Trump’s employment freeze affects Pitt graduates


Donald Trump speaks at a rally at the Pittsburgh airport last summer. President Trump implemented a federal employment freeze to cut government waste and corruption. Stephen Caruso | Online Visual Editor

Adviser Jane Wallace guides Pitt economics students looking to advance their careers in one direction: the Federal Reserve.

The U.S. government’s central bank offers recent graduates research assistant positions as a so they can use their degrees to crunch numbers rather than sit behind a desk at a local bank.

“We’re excited by those jobs,” Wallace  said. “[Students] spend years preparing their resume for that job.”

But with the stroke of a pen, President Donald Trump froze the market for federal jobs two weeks ago, dashing the hopes of many would-be analysts. The order was part of the President’s effort to “drain the swamp” — his campaign euphemism for cutting government waste and corruption. That swamp includes the 1.36 million Americans the government employs in civilian jobs as of 2014, according to the United States Office of Personnel Management.

While the freeze is meant to save money and ease federal bureaucracy, the order could also keep Pitt grads in the job hunt longer and eliminate some of the most commonly sought jobs for certain majors.

Former President Ronald Reagan enacted the last federal hiring freeze from January to November of 1981. Like Trump, Reagan enacted it via executive order within his first 100 days — for him, it was within minutes of taking the Oath of Office. Reagan justified the freeze as a way to cut the federal budget.

The freeze’s effect is uncertain for Pitt. According to a Pitt Office of Career Development and Placement Assistance report, 15 percent of the class of 2015 found jobs with the “government or other public institution or agency.” However, the number doesn’t break down to the local, state or federal level.

Eleanor Feingold, the Pitt School of Public Health senior associate dean and professor, said the freeze will probably end any chance for Pitt alums to be hired at a “high prestige position” at the Centers for Disease Control and Prevention.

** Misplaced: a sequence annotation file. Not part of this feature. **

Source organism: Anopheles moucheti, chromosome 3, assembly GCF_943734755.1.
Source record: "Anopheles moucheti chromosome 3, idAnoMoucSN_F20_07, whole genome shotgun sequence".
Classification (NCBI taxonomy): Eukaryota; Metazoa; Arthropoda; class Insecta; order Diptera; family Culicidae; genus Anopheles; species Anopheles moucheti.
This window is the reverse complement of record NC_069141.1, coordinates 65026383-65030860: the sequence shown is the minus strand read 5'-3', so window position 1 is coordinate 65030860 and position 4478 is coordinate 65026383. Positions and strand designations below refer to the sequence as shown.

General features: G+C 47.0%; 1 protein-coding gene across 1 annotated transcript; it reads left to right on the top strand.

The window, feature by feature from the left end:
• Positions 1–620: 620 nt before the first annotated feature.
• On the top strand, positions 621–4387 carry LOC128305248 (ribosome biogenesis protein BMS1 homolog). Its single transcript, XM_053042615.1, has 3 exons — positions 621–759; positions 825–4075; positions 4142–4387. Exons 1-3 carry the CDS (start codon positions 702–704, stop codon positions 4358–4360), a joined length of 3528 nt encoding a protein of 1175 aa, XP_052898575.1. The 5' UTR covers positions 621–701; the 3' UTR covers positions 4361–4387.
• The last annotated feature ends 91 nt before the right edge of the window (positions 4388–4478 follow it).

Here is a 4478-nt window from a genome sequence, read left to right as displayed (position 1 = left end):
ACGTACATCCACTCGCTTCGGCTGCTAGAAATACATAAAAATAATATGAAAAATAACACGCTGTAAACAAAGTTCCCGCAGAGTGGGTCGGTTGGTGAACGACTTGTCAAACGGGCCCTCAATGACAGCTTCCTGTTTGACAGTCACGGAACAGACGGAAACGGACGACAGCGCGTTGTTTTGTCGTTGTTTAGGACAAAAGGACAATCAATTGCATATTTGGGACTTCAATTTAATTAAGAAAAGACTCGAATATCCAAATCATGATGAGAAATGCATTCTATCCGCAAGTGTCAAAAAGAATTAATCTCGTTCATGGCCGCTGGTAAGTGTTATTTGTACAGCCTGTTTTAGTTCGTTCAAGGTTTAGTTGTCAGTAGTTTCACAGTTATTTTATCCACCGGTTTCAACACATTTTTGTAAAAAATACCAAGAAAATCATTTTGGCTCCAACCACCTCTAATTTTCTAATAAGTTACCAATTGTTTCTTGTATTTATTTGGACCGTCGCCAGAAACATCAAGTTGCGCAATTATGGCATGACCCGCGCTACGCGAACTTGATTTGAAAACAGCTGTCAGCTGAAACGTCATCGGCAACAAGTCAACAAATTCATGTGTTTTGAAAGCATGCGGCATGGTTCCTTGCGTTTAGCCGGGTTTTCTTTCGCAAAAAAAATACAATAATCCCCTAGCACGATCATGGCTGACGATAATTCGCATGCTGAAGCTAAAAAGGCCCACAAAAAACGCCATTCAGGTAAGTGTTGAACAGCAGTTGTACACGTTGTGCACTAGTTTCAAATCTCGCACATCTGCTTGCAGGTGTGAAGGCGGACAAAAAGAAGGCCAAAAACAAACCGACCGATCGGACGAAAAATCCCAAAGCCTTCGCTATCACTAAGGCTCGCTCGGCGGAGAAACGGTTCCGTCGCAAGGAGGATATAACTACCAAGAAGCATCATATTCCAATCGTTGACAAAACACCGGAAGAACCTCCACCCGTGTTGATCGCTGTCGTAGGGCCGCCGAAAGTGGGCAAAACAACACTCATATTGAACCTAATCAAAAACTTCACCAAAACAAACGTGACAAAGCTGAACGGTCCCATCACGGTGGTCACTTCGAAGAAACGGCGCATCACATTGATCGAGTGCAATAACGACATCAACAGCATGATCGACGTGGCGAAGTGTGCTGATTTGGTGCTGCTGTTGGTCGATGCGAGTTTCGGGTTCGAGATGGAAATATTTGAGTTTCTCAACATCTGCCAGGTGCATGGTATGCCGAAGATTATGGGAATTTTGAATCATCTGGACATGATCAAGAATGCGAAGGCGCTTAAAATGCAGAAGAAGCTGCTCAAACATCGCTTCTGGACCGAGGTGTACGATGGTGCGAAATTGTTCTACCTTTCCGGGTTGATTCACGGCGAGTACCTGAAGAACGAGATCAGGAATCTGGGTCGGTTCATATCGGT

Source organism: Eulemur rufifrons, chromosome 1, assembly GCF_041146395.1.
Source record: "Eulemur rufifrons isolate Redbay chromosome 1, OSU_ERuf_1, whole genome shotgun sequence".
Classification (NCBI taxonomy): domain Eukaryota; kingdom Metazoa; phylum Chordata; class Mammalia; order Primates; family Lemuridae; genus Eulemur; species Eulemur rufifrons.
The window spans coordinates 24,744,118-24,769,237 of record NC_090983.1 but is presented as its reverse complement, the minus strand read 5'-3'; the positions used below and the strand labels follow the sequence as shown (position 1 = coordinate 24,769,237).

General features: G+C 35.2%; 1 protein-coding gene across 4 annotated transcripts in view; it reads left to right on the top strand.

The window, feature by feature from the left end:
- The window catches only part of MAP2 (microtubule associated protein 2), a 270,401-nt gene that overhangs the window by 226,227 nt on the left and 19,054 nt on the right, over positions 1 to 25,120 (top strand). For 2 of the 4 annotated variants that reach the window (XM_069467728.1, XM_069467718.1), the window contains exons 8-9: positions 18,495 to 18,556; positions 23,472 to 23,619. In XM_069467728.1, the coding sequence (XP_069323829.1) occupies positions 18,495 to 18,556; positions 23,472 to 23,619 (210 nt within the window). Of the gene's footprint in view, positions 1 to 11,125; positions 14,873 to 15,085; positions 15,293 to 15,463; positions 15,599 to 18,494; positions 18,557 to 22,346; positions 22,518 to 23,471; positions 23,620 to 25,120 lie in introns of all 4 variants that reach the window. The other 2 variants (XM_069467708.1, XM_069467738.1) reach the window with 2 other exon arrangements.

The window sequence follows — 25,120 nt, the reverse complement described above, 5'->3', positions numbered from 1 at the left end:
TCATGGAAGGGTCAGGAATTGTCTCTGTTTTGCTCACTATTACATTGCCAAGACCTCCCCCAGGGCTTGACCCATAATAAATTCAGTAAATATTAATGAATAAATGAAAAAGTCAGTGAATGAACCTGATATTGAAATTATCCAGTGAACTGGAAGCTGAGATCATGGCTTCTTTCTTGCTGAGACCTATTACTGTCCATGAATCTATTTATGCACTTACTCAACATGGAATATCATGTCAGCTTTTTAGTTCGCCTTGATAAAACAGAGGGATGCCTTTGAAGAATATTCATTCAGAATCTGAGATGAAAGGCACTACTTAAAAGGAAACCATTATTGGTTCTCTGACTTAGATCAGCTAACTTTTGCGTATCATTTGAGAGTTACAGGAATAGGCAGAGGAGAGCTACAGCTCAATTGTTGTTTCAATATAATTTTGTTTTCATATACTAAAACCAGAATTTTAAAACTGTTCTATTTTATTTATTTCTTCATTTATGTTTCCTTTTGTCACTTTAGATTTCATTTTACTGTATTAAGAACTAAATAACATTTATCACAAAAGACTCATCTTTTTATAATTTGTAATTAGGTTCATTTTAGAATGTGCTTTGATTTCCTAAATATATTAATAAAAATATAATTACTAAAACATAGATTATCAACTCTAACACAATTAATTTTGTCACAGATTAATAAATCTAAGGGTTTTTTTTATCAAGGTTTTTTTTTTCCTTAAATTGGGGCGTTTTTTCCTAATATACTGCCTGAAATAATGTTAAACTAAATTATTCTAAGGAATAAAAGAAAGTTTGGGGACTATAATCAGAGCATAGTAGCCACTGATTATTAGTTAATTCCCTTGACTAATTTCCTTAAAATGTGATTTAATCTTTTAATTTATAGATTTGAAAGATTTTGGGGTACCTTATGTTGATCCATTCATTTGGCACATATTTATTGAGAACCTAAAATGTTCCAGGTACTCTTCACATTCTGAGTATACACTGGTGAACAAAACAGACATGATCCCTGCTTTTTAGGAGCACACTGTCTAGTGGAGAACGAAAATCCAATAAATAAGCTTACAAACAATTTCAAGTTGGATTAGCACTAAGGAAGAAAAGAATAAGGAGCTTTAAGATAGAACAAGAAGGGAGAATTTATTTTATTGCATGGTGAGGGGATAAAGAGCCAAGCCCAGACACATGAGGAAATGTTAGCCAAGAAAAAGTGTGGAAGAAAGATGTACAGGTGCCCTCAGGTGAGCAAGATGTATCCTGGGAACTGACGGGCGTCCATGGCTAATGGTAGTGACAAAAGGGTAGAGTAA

The university has consistently sent a graduate to the CDC over the past few years to serve as part of what Feingold described as a “disease detective group.” The team tries to find out the source of epidemics like E. coli, salmonella and anthrax to aid future prevention efforts.

The CDC, along with agencies like Food and Drug Administration, usually employ around half a dozen public health graduates every year. In fact, Feingold mentioned a few students applying to run tests on new drugs at the FDA who were “worried” by the freeze. But other graduates still find work in hospital administration or with drug companies.

Feingold finds the loss in jobs and prestige disappointing and said the issue is greater than the University.

“[The FDA is] less able to evaluate new drugs, and that hurts all of us,” Feingold said.

While the effects are apparent in the health professions, the federal freeze does not apply to open law enforcement or defense positions — which suits alumni of Pitt’s Graduate School for Public and International Policy, according to GSPIA Director of Student Service Michael Rizzi.

When the federal government stops hiring, Rizzi said, oftentimes local and state governments swoop in and hire more employees than usual.

Local governments employ another 10 percent of 2015’s GSPIA class, and the rest work for non-profits, non-governmental organizations, foreign governments or in the private sector.

For graduate students, the freeze means losing out on a whole cycle of employment. The choice is either wait for the government to hire again, which could take months, or apply for jobs or advanced schooling.

The program’s courses in security and intelligence are popular with students, and five alums out of the 110 who reported their employment status went into national security positions with the federal government.

Overall, including those in unfrozen fields, 12 percent of GSPIA’s 2016 class and 7 percent of its 2015 class, found federal jobs, according to the school’s self-reported employment information. Both years have response rates of over 85 percent. Rizzi ended on an optimistic note, noting that the federal government is just one of many job possibilities — nonprofit work or law, for example — for students with internationally-focused degrees.

“Of course [GSPIA is] concerned — there are lots of students who want to work in the federal government,” Rizzi said. “[But] there are lots of alternatives if the federal government is not hiring.”

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